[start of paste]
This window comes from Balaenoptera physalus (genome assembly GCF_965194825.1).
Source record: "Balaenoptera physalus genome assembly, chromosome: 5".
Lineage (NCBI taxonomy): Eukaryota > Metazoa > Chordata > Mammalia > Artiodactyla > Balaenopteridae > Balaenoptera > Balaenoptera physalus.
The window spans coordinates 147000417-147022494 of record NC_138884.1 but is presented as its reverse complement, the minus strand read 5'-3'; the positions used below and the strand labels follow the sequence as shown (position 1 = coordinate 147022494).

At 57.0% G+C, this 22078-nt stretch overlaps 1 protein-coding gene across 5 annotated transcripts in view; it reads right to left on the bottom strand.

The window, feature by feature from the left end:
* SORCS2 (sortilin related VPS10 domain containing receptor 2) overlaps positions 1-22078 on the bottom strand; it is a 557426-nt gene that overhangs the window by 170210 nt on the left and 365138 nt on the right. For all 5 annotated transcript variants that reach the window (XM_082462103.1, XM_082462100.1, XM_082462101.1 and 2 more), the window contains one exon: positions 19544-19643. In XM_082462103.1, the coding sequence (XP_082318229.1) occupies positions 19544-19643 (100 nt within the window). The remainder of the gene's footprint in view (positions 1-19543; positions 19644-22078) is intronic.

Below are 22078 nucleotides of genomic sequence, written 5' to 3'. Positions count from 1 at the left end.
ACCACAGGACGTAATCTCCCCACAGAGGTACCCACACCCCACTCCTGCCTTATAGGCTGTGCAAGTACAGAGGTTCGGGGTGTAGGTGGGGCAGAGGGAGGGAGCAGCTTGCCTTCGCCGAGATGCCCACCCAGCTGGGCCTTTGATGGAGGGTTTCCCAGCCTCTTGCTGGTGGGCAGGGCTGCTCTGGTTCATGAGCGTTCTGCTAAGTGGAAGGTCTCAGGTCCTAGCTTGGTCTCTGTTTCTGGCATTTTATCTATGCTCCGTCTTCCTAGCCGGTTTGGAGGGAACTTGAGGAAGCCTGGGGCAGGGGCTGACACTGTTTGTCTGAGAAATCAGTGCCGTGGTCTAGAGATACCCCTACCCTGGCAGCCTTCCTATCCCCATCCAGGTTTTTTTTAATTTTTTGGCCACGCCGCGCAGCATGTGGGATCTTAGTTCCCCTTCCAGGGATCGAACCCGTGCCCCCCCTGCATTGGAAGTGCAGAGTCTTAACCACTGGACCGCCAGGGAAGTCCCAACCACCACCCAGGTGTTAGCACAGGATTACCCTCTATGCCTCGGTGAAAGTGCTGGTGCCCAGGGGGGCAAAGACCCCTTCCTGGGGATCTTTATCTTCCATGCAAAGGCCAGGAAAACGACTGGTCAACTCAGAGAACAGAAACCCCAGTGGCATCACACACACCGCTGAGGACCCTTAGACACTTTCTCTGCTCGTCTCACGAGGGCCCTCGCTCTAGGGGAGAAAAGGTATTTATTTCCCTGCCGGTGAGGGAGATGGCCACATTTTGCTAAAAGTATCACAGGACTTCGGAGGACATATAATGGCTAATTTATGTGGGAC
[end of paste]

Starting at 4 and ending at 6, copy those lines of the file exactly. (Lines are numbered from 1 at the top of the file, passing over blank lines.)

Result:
The window spans coordinates 147000417-147022494 of record NC_138884.1 but is presented as its reverse complement, the minus strand read 5'-3'; the positions used below and the strand labels follow the sequence as shown (position 1 = coordinate 147022494).

At 57.0% G+C, this 22078-nt stretch overlaps 1 protein-coding gene across 5 annotated transcripts in view; it reads right to left on the bottom strand.

The window, feature by feature from the left end: